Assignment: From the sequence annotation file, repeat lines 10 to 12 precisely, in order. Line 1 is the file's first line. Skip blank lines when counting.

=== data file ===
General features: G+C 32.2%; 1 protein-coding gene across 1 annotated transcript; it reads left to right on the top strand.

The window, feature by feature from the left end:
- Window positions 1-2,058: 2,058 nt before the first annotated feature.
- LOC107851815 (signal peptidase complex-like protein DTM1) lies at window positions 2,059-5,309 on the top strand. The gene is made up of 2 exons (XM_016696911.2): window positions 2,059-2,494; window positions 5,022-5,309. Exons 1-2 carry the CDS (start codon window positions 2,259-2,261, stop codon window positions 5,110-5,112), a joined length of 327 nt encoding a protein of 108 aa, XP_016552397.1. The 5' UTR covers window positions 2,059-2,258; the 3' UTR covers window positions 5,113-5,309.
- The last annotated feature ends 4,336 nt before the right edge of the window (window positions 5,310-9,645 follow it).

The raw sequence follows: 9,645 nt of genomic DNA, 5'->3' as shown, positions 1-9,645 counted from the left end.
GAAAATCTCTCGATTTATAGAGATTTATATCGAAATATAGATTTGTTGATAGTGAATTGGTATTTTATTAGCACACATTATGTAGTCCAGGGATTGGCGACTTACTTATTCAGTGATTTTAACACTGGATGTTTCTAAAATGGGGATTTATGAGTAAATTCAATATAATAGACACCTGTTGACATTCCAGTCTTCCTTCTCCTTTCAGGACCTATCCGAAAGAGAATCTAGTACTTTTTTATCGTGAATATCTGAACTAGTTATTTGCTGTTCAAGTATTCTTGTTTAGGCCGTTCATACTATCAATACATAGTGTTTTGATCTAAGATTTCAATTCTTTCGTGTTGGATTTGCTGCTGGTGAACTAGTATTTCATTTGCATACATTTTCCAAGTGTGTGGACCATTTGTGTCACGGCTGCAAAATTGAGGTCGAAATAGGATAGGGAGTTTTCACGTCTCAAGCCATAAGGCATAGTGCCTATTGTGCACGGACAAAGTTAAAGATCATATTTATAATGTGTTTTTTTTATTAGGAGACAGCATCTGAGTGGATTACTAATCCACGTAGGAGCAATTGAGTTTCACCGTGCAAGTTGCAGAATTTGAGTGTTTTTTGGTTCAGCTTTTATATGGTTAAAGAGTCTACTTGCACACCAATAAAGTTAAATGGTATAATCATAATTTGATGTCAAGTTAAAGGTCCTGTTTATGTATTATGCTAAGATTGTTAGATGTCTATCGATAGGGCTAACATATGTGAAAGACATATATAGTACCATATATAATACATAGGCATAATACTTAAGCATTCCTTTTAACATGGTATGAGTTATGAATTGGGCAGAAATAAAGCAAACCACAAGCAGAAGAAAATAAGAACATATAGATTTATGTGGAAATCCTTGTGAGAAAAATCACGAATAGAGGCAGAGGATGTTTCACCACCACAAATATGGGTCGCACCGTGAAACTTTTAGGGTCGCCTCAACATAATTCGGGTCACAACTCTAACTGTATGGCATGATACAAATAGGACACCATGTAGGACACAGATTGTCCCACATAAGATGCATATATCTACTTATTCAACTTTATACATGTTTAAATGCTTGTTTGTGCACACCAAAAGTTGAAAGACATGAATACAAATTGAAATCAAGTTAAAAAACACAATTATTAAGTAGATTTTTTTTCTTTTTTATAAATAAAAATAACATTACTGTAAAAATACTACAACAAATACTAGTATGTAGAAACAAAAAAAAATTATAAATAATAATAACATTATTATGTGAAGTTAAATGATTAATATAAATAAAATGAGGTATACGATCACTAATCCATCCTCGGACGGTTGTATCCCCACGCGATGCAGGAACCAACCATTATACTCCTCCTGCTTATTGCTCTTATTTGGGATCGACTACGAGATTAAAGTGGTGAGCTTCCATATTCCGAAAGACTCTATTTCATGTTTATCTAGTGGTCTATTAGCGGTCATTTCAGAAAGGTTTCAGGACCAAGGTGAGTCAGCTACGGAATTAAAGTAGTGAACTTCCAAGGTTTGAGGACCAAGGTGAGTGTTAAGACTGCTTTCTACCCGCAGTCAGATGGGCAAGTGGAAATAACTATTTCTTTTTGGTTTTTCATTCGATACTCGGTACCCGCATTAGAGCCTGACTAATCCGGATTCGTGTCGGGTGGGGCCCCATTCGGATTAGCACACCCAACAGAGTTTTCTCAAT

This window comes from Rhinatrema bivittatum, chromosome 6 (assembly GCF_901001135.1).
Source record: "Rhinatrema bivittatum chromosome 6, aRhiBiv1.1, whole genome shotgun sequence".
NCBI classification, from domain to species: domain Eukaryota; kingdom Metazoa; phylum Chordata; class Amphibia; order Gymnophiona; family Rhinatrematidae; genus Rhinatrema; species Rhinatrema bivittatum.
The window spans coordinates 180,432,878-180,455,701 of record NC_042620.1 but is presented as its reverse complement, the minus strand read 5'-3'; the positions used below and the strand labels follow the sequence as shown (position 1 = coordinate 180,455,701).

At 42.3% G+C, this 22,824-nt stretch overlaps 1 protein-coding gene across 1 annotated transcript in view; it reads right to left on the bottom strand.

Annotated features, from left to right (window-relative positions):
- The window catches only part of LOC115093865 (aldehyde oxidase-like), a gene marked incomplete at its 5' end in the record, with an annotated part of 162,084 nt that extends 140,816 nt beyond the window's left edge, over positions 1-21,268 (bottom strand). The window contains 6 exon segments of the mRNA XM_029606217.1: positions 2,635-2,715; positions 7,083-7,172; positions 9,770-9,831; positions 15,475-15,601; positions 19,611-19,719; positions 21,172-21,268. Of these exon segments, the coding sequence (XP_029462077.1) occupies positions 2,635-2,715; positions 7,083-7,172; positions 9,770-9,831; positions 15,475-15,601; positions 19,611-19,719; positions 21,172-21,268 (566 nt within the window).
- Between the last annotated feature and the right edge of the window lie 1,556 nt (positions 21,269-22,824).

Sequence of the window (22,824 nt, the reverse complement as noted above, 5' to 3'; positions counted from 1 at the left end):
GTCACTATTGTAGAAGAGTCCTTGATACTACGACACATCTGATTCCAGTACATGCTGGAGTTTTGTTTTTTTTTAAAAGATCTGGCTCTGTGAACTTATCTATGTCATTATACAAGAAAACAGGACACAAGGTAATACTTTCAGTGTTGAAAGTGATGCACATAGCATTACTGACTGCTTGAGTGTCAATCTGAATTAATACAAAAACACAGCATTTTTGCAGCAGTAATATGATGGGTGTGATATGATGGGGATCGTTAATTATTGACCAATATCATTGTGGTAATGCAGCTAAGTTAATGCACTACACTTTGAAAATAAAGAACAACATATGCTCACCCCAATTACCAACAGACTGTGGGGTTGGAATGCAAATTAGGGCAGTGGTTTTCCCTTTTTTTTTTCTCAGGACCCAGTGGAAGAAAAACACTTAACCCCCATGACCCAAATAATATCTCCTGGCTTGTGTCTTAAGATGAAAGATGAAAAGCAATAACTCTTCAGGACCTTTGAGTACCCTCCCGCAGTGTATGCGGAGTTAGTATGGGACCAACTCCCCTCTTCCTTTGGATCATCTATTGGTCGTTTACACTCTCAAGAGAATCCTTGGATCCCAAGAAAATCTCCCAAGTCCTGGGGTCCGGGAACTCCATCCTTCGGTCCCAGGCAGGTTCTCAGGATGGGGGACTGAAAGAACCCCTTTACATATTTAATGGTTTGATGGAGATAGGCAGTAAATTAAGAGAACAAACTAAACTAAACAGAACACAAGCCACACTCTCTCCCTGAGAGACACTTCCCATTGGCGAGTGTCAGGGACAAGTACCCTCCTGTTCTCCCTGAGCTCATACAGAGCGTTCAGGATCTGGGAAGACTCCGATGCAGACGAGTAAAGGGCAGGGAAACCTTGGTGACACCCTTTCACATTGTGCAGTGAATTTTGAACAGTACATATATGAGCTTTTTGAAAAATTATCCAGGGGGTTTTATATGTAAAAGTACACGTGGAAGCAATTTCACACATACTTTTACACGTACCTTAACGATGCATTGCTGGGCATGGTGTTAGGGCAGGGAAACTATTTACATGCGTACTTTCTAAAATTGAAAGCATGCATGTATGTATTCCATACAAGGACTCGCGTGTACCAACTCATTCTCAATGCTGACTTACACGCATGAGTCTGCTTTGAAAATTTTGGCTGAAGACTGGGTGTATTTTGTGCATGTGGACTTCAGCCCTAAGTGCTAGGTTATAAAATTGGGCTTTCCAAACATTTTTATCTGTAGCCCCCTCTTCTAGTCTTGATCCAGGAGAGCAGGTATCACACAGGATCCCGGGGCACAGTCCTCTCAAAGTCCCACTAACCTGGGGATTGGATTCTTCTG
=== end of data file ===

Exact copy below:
NCBI classification, from domain to species: domain Eukaryota; kingdom Metazoa; phylum Chordata; class Amphibia; order Gymnophiona; family Rhinatrematidae; genus Rhinatrema; species Rhinatrema bivittatum.
The window spans coordinates 180,432,878-180,455,701 of record NC_042620.1 but is presented as its reverse complement, the minus strand read 5'-3'; the positions used below and the strand labels follow the sequence as shown (position 1 = coordinate 180,455,701).

At 42.3% G+C, this 22,824-nt stretch overlaps 1 protein-coding gene across 1 annotated transcript in view; it reads right to left on the bottom strand.